Saturday, May 28, 2011

Nuclear power and climate change – what now?

The nuclear power plant debacle in Japan in the wake of the recent earthquake and tsunami has complicated what already was a contentious

question: Should we look to nuclear power as a major component in solving the climate change problem?

The situation at Fukushima Daiichi in Japan is getting more manageable by the day, though the ultimate repair and cleanup will be a long-term project. The 24-hour news cycle has feasted on the public’s dread of radiation, relegating the deaths of tens of thousands in the earthquake and tsunami to almost a footnote on American cable news shows. Anti-nuclear crusaders have been trotted out with little regard for their qualifications, some resurrecting long-debunked tales of deaths and injuries at Three Mile Island (where nobody was even hurt, much less killed).

The predicted nuclear renaissance may founder temporarily in some countries because of these events, but the lessons that will be learned from Japan’s accident won’t stop the growth of nuclear power in the long run. It will only make future plants safer. Despite the dire warnings of Cassandras, nuclear power plants being built today are far safer than those at Fukushima, and the Generation IV reactors to come will be even better. The aged power plants at Fukushima that would likely have survived the tsunami intact if not for the woefully misjudged placement of their backup power supplies had been running as long as forty years, and were designed half a century ago. More >>>>

Location: Cayman Islands

Friday, May 27, 2011

Renewable energy necessary for energy security

Senator Edgardo J. Angara, said that the government should fast track efforts to implement a national roadmap for renewable energy (RE) in order

to take advantage of new, clean technology and not lag behind as the world is making moves to invest heavily in RE.

Angara, Chair of the Congressional Commission on Science and Technology and Engineering (COMSTE), welcomed news that the Department of Energy (DOE) has completed a national roadmap for RE, saying that the development of a strong RE foundation would ultimately secure the energy supply of the country and end fossil fuel dependency.

DOE Undersecretary Josefina Asirit said that the National Renewable Energy Plan (NREP) will outline the policy framework for RE under the Renewable Energy Act of 2008.

Angara, author of the Renewable Energy Act of 2008, which encourages local entrepreneurs to go into the development of the country's vast renewable energy resources, stated that other countries are making aggressive moves to invest in RE, and that the country might be left behind in terms of development if the government is unable to encourage the local development of RE. More >>>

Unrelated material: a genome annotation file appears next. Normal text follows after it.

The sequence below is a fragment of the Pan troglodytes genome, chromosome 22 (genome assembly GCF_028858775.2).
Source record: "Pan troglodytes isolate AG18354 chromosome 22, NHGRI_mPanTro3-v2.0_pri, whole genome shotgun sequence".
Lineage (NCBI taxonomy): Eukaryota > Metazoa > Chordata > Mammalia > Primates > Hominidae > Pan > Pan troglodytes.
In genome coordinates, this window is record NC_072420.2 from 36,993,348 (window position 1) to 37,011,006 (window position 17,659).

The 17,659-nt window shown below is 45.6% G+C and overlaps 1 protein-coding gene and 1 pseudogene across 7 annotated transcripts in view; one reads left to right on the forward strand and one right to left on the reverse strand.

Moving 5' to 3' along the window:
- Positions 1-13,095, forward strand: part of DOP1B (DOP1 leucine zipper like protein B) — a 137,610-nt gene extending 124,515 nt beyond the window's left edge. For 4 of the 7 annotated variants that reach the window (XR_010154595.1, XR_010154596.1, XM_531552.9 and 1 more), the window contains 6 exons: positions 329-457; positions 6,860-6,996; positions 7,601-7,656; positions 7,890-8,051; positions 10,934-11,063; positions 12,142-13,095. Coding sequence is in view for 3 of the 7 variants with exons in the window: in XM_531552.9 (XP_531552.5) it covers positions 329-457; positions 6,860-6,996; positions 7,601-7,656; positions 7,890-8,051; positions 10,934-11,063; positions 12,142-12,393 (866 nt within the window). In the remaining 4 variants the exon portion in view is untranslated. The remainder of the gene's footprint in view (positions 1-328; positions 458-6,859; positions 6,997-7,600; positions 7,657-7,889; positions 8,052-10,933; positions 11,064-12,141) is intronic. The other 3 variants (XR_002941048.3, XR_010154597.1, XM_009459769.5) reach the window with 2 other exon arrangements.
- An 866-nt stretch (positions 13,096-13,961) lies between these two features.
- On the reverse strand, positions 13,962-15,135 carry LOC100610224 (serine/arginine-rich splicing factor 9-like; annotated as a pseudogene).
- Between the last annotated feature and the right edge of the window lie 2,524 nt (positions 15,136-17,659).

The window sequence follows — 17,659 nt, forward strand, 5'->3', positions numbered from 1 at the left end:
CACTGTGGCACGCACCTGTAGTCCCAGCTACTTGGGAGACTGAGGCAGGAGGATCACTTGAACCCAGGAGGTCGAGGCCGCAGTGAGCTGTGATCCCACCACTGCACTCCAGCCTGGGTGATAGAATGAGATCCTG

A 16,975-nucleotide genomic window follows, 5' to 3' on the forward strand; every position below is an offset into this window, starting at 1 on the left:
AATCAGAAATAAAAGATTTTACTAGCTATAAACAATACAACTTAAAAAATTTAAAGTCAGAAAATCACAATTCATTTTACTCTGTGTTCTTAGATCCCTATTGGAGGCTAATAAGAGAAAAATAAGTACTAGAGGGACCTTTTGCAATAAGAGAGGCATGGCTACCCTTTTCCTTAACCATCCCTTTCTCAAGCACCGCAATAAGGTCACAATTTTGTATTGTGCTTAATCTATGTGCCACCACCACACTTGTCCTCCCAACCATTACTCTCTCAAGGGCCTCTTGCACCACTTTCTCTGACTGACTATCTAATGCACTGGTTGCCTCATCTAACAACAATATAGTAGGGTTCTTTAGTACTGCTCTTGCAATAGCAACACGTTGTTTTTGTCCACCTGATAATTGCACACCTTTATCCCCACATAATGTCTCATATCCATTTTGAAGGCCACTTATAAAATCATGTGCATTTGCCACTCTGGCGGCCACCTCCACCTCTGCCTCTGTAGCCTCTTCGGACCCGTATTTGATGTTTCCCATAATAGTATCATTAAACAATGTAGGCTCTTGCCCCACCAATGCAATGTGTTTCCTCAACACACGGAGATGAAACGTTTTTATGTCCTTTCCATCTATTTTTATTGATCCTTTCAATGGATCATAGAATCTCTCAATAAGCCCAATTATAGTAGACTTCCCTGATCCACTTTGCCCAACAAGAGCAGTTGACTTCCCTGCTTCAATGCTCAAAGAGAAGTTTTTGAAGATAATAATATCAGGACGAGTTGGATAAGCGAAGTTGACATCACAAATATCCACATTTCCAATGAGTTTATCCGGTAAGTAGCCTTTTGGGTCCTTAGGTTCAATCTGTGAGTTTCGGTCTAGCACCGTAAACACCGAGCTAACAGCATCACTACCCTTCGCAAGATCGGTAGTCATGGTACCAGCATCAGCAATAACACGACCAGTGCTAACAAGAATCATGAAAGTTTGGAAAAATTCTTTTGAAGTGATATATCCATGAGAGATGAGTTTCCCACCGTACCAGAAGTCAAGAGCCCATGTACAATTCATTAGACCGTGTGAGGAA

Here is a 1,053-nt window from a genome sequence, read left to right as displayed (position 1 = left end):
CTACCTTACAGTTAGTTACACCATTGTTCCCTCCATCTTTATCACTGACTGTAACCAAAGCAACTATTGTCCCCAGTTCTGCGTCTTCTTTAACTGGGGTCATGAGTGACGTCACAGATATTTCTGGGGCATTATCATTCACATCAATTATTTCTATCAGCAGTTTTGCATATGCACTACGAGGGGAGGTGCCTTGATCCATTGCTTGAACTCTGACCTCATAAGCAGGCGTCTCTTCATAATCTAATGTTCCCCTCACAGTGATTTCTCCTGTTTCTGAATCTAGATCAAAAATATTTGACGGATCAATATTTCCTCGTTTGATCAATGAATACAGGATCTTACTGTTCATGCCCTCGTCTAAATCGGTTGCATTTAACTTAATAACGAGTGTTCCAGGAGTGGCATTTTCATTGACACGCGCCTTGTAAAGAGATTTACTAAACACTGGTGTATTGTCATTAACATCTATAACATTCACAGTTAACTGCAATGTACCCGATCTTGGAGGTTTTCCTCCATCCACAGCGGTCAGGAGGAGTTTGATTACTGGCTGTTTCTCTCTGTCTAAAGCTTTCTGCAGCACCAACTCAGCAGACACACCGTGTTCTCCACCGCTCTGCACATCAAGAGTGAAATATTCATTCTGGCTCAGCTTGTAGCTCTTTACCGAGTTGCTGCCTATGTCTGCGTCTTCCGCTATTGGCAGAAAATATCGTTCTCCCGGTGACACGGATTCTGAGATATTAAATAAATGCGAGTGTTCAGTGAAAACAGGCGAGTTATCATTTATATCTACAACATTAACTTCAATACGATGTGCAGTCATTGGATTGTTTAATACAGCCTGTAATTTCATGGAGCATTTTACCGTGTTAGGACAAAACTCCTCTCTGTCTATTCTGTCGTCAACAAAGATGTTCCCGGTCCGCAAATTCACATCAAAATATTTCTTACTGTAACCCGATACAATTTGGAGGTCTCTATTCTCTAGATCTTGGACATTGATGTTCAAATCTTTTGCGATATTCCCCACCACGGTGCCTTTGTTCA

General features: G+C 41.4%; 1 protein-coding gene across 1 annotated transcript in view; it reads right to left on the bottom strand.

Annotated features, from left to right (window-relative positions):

Location: Cayman Islands

Thursday, May 26, 2011

Wind power needs long-term policy support

Wind power needs to be and will likely be a key source of electricity in the near future (and already is in some places).

As legendary business leader Ted Turner said at the U.S. WINDPOWER conference in California yesterday, embracing renewable energy such as

wind, solar, geothermal is an “even more of an obvious business decision for him today than launching eventual cable giant CNN was in 1980.” Turner stated, “I’ve never seen anything more clear as the case for wind, solar, and geothermal.”

However, Turner and several others stated the clear need to provide wind power (and other renewables) with the same policy security that fossil fuels and nuclear have received for several decades. More >>>

Location: Cayman Islands

Tuesday, May 24, 2011

Energy industry hopes to renew interest in smart grid

SANTA CLARA, Calif. (KGO) -- SmartMeters were supposed to be the first step toward a new kind of interconnected power network, called the

smart grid. However, concerns over health risks have stalled progress. Now there's an effort under way to get the smart grid moving again

SmartMeters have generated more opposition than PG&E ever expected.

"We never realized at the time that they would become so front and center to peoples' primary focus of concern," said PG&E Sr. Vice President Tom Bottorf.

They were designed to be an information gateway linking consumers to the power grid. Instead, health concerns surfaced, while talk of an interconnected smart grid faded.

"The critical thing is to bring them together and to have a different kind of dialogue under one roof," said Connectivity Week organizer Anto Budiardjo.

That's the goal of a conference this week at the Santa Clara Convention Center. Called "Connectivity Week," consumer advocates, environmental watchdogs, and utility companies hope to find common ground. More >>>

Location: Cayman Islands

Monday, May 23, 2011

IEA warns Merkel on nuclear decision

BERLIN, May 23 (UPI) -- Germany threatens European energy security by pressing ahead with its plan to drop nuclear power, the director of the